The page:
The beauty of homeschooling is the flexibility - the ability to adjust what, when and how you do things to suit the learning styles and personalities of your children. There are a variety of approaches to homeschooling, and most homeschool families use a combination of them. We hope this list helps you understand and decide what direction to take your family.
If you've already been down this road, comment at the bottom of the article - others who are new to this would love to hear about your experience!!
School at Home
Often the local school district offers something like this, where they supply the curriculum, educational support and a facilitator who monitors progress. Those who use it like the structure, and that they know what to teach and when. Those new to homeschooling tend to start with this approach because they are familiar with it through their own education in public schools.
Independent homeschoolers can also use this approach by purchasing complete curriculum that includes lesson plans. This can make the School at Home approach very expensive, and unfeasible for those on a tight budget.
This approach works well for kids who crave knowing exactly when and what they are doing, but for many, the rigidity of this approach is simply not worth the comfort of the scheduled structure.
This approach is unscripted, unscheduled, and free flowing. It's also called interest-led or child-led, and allows the kids to learn about science, math, reading and writing through exploring their world. They follow their curiosity and natural desire to learn about everything. You remember what it was like when your children just started talking - the non-stop questions and constant curiosity. Unschoolers allow this and encourage it, trusting that children will learn what they need to learn.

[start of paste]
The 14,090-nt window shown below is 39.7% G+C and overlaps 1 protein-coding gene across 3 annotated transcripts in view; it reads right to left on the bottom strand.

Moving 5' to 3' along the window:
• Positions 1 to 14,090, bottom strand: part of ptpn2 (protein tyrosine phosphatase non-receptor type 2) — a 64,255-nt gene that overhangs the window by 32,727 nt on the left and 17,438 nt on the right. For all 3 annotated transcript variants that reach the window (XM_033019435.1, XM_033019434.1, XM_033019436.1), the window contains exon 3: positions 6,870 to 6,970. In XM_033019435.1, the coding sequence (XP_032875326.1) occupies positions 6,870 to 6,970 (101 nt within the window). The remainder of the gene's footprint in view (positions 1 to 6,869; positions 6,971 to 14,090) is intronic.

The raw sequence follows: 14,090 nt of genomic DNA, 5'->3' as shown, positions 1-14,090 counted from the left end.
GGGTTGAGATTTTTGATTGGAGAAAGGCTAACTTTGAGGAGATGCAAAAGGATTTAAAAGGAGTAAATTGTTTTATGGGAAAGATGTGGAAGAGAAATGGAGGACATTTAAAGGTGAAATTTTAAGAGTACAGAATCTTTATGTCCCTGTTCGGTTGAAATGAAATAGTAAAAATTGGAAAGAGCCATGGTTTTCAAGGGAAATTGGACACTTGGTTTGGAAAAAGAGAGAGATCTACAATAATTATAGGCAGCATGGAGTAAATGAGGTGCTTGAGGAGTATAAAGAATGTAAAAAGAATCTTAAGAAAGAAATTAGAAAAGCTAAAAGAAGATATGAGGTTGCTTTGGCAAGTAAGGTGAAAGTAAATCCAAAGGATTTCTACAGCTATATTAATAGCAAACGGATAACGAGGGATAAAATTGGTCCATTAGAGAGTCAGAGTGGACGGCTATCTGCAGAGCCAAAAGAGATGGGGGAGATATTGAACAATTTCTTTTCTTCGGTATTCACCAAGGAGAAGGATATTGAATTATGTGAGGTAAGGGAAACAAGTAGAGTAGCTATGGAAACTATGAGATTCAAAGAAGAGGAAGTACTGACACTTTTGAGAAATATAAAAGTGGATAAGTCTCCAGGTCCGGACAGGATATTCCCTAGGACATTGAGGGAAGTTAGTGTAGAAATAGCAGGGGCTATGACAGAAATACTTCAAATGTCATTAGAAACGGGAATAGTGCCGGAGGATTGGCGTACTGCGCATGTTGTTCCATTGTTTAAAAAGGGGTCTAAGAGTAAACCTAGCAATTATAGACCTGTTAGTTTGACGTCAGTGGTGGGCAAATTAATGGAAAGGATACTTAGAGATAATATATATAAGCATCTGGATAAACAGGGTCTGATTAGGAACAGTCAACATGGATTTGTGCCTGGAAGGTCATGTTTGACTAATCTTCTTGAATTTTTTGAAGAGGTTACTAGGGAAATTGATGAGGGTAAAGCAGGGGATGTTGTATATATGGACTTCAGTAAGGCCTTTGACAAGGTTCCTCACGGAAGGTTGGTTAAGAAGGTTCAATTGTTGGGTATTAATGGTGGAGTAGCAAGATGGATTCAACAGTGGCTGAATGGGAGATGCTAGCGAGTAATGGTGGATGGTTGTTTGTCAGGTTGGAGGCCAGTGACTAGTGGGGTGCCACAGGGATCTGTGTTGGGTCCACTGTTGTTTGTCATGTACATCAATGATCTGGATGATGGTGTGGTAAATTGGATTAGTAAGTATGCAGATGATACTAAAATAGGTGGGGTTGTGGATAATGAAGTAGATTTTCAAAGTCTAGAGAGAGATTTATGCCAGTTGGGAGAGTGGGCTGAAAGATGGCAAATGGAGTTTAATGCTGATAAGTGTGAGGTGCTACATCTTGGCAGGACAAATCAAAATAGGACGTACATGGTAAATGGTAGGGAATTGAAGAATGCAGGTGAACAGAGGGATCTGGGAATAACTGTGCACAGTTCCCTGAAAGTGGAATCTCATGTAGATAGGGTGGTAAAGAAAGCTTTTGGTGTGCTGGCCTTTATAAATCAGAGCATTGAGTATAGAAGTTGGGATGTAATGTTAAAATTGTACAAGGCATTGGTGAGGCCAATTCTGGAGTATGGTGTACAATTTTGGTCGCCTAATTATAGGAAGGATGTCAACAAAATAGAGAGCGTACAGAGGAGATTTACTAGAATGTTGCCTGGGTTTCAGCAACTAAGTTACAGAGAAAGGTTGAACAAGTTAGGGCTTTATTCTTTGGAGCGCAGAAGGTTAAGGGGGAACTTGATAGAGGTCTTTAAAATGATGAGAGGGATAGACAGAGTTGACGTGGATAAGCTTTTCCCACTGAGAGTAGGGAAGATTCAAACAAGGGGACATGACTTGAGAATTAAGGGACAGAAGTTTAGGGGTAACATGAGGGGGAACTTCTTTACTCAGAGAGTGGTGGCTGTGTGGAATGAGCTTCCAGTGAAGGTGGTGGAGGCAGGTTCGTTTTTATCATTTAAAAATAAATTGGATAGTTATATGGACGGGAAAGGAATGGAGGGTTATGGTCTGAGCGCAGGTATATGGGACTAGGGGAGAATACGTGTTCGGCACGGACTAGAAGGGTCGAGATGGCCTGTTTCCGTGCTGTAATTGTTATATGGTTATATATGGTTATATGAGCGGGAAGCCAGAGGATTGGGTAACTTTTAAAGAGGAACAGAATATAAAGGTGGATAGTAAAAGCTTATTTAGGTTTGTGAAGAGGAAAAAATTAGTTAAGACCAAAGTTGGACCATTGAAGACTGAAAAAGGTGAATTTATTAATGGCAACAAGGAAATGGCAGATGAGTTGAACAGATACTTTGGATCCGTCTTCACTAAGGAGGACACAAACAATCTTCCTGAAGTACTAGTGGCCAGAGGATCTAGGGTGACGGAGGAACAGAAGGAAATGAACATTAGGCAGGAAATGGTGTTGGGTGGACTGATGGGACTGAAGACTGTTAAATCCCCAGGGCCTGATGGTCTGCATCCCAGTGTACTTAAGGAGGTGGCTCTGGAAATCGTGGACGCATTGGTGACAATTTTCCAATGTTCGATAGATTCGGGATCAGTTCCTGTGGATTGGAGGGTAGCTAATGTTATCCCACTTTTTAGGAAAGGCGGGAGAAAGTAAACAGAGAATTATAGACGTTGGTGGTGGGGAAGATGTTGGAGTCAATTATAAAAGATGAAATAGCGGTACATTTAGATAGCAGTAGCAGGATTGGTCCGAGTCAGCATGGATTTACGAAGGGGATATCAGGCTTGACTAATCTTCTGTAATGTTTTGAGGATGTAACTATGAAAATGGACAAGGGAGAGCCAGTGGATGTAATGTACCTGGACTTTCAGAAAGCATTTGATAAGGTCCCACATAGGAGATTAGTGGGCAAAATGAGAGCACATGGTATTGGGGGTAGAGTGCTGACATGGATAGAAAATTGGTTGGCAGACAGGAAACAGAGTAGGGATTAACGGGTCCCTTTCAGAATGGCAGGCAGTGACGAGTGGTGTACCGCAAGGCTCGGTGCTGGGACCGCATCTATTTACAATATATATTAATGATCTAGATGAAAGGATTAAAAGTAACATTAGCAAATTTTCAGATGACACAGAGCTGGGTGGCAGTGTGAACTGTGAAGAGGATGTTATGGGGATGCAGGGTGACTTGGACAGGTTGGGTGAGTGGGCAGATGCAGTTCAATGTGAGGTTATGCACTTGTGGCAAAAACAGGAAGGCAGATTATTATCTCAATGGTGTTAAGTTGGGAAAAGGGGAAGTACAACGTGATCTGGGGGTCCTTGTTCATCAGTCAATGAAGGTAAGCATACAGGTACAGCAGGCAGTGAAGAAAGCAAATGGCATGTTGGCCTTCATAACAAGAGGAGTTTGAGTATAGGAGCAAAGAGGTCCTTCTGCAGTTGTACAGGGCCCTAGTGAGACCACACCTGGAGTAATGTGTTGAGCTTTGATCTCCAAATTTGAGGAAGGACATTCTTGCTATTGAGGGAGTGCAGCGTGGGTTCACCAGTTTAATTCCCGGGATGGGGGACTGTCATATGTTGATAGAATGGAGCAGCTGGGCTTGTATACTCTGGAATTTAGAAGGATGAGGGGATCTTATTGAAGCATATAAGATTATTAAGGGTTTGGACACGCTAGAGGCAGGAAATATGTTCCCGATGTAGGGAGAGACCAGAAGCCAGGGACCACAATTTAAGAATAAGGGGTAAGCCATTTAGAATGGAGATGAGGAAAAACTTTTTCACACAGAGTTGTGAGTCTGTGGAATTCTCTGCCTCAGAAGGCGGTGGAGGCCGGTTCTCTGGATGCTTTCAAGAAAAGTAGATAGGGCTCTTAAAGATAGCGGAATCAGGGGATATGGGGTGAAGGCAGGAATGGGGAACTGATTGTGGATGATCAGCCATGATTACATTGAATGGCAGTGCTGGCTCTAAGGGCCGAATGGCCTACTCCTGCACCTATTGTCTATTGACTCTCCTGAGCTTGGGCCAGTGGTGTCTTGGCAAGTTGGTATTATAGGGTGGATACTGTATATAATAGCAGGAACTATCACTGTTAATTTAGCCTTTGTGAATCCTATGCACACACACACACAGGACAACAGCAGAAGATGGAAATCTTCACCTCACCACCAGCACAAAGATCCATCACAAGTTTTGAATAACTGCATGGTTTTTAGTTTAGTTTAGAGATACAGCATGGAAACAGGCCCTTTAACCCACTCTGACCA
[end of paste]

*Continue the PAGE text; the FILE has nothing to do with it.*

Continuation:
Many unschoolers develop a passionate curiosity about the world around them, and this curiosity is what drives them to learn even more.
According to Ambleside Online:
"Charlotte Mason was a British educator who believed that education was about more than training for a job, passing an exam, or getting into the right college. She said education was an atmosphere, a discipline, and a life; it was about finding out who we were and how we fit into the world of human beings and into the universe God created. But this kind of thinking was pretty much eclipsed during the 20th century by demands for more exams and more workers. In 1987, Susan Schaeffer Macaulay wrote a book called For the Children's Sake, which reintroduced parents to Charlotte Mason's methods and philosophy, and it started to gain a foothold with a new generation of homeschoolers."
Many homeschoolers tend to incorporate some of her ideas into their day, sometimes without even realizing it. Charlotte Mason homeschoolers avoid boring the kids with tons of worksheets, they read lots of books that help the kids connect to the subject. They call these "living books", which bring the subject to life. The Great Musicians Series of books are a good example of this.